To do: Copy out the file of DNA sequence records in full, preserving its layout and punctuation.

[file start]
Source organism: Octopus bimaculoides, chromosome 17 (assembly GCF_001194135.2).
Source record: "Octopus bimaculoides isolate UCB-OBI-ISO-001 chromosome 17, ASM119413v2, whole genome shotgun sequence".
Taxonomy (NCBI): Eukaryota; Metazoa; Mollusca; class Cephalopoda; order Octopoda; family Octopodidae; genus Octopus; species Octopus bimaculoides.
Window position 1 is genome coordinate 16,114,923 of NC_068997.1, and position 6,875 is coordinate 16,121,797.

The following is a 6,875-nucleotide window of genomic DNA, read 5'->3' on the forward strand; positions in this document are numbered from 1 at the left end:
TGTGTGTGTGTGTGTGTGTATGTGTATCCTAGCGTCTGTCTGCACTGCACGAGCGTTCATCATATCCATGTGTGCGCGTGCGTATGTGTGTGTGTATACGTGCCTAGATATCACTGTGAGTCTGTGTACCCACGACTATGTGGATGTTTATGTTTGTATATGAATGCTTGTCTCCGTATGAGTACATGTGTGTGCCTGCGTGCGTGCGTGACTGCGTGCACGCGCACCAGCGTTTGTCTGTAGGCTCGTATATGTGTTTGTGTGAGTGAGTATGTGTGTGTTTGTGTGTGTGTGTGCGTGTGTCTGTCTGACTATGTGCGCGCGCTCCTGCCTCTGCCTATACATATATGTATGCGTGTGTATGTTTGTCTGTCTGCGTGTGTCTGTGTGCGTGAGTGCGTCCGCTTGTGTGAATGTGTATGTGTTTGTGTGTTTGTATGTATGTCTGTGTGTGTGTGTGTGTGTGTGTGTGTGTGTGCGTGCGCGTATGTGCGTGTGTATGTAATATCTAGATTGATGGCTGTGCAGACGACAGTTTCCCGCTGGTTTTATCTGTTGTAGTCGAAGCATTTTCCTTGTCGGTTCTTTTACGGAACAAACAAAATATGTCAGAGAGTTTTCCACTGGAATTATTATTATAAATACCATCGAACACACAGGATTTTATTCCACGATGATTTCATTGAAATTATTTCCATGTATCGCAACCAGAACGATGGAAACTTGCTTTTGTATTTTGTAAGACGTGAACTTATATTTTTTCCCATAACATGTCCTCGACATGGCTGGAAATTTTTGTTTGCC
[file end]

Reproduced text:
Source organism: Octopus bimaculoides, chromosome 17 (assembly GCF_001194135.2).
Source record: "Octopus bimaculoides isolate UCB-OBI-ISO-001 chromosome 17, ASM119413v2, whole genome shotgun sequence".
Taxonomy (NCBI): Eukaryota; Metazoa; Mollusca; class Cephalopoda; order Octopoda; family Octopodidae; genus Octopus; species Octopus bimaculoides.
Window position 1 is genome coordinate 16,114,923 of NC_068997.1, and position 6,875 is coordinate 16,121,797.

The following is a 6,875-nucleotide window of genomic DNA, read 5'->3' on the forward strand; positions in this document are numbered from 1 at the left end:
TGTGTGTGTGTGTGTGTGTATGTGTATCCTAGCGTCTGTCTGCACTGCACGAGCGTTCATCATATCCATGTGTGCGCGTGCGTATGTGTGTGTGTATACGTGCCTAGATATCACTGTGAGTCTGTGTACCCACGACTATGTGGATGTTTATGTTTGTATATGAATGCTTGTCTCCGTATGAGTACATGTGTGTGCCTGCGTGCGTGCGTGACTGCGTGCACGCGCACCAGCGTTTGTCTGTAGGCTCGTATATGTGTTTGTGTGAGTGAGTATGTGTGTGTTTGTGTGTGTGTGTGCGTGTGTCTGTCTGACTATGTGCGCGCGCTCCTGCCTCTGCCTATACATATATGTATGCGTGTGTATGTTTGTCTGTCTGCGTGTGTCTGTGTGCGTGAGTGCGTCCGCTTGTGTGAATGTGTATGTGTTTGTGTGTTTGTATGTATGTCTGTGTGTGTGTGTGTGTGTGTGTGTGTGTGTGCGTGCGCGTATGTGCGTGTGTATGTAATATCTAGATTGATGGCTGTGCAGACGACAGTTTCCCGCTGGTTTTATCTGTTGTAGTCGAAGCATTTTCCTTGTCGGTTCTTTTACGGAACAAACAAAATATGTCAGAGAGTTTTCCACTGGAATTATTATTATAAATACCATCGAACACACAGGATTTTATTCCACGATGATTTCATTGAAATTATTTCCATGTATCGCAACCAGAACGATGGAAACTTGCTTTTGTATTTTGTAAGACGTGAACTTATATTTTTTCCCATAACATGTCCTCGACATGGCTGGAAATTTTTGTTTGCC